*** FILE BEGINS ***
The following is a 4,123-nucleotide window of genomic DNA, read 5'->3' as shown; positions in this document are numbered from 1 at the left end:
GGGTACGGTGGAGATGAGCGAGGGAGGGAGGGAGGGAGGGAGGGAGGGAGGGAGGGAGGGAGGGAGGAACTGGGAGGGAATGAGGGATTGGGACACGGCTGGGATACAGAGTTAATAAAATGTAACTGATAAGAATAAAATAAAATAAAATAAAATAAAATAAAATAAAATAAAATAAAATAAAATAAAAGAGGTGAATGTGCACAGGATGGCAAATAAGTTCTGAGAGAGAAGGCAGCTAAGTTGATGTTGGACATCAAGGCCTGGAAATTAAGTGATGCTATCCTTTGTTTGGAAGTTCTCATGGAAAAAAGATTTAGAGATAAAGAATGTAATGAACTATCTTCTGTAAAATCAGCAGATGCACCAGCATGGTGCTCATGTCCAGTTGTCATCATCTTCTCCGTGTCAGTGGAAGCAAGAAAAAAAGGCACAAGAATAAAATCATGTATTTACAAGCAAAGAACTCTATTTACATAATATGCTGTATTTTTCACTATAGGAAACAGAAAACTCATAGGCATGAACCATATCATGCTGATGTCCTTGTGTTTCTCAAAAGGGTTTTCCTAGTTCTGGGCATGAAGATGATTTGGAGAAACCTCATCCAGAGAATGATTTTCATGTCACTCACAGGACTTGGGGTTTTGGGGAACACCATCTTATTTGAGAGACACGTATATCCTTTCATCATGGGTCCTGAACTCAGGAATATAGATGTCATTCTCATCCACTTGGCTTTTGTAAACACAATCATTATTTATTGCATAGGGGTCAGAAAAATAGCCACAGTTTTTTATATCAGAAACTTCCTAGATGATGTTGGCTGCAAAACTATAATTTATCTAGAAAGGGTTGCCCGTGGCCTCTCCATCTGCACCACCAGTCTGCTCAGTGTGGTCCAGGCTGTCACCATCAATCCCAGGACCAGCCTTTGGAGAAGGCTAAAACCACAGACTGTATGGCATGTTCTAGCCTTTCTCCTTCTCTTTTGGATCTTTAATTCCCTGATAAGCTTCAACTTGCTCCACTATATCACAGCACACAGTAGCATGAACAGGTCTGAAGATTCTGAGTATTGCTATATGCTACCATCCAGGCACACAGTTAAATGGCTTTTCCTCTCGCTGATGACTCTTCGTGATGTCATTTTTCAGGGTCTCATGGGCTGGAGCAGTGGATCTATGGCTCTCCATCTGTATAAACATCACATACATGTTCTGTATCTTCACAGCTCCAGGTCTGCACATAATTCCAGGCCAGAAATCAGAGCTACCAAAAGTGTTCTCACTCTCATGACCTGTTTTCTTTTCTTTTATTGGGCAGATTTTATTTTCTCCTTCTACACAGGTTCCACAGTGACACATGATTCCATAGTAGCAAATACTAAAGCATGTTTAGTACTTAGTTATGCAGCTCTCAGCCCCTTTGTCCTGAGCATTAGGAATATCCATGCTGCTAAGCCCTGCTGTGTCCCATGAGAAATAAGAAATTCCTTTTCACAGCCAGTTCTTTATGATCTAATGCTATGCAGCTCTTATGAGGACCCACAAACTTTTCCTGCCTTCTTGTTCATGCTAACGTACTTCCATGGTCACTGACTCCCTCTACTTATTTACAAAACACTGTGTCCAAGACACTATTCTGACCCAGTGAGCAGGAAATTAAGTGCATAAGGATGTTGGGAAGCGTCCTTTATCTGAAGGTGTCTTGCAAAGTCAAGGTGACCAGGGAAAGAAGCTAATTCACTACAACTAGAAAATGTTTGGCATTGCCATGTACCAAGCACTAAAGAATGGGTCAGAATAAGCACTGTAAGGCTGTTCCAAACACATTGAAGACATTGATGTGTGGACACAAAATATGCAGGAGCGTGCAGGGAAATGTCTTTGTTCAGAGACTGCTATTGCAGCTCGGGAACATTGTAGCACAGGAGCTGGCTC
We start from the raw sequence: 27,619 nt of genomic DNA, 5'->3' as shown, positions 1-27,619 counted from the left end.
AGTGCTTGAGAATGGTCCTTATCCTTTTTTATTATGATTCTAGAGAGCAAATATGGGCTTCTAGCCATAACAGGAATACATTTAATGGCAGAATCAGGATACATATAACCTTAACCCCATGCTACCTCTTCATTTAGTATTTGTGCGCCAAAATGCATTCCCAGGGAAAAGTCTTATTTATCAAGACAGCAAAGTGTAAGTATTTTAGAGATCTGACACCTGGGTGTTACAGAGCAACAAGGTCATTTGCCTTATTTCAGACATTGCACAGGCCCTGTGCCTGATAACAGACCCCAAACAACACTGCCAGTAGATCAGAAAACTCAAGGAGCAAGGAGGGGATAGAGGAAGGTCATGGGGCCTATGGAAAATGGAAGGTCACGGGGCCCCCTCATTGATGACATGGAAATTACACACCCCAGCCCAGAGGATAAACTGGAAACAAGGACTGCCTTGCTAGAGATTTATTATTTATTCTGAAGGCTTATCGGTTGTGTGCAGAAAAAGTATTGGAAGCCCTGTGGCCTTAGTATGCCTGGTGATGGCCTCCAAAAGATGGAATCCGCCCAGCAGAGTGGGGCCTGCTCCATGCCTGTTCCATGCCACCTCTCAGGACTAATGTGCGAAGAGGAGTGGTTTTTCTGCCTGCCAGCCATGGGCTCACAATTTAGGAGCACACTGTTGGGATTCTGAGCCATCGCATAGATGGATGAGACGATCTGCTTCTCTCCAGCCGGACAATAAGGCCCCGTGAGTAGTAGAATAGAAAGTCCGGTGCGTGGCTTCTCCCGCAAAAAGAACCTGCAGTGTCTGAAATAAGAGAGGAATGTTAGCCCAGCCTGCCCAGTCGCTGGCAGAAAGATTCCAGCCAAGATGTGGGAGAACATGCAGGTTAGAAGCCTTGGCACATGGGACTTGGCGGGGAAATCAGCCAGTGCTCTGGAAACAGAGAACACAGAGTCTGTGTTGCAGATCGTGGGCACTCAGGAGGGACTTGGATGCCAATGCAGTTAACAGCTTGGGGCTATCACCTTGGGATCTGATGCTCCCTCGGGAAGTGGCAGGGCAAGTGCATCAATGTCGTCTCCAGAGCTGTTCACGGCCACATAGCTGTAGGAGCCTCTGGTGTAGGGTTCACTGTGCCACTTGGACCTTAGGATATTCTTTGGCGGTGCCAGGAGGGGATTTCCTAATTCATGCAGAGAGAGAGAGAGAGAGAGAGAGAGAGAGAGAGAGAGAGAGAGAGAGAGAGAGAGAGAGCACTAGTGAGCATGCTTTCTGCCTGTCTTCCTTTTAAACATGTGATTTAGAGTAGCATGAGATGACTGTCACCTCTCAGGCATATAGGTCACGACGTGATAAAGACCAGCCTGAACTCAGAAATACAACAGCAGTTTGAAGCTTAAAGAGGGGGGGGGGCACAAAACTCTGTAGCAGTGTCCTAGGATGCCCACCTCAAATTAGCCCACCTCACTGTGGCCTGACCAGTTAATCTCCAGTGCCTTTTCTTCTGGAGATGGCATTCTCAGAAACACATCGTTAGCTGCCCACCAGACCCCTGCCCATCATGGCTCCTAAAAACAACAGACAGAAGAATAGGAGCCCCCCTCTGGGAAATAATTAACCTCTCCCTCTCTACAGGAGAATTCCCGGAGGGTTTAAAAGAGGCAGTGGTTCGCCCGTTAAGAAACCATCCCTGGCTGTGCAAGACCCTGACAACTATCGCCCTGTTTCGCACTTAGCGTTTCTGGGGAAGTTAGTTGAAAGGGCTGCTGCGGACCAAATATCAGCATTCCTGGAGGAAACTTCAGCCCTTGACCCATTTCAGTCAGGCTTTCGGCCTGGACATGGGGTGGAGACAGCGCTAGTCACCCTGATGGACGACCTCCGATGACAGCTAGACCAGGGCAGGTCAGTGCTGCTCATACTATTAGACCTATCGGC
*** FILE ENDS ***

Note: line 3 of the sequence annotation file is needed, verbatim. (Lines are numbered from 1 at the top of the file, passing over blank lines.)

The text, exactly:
We start from the raw sequence: 27,619 nt of genomic DNA, 5'->3' as shown, positions 1-27,619 counted from the left end.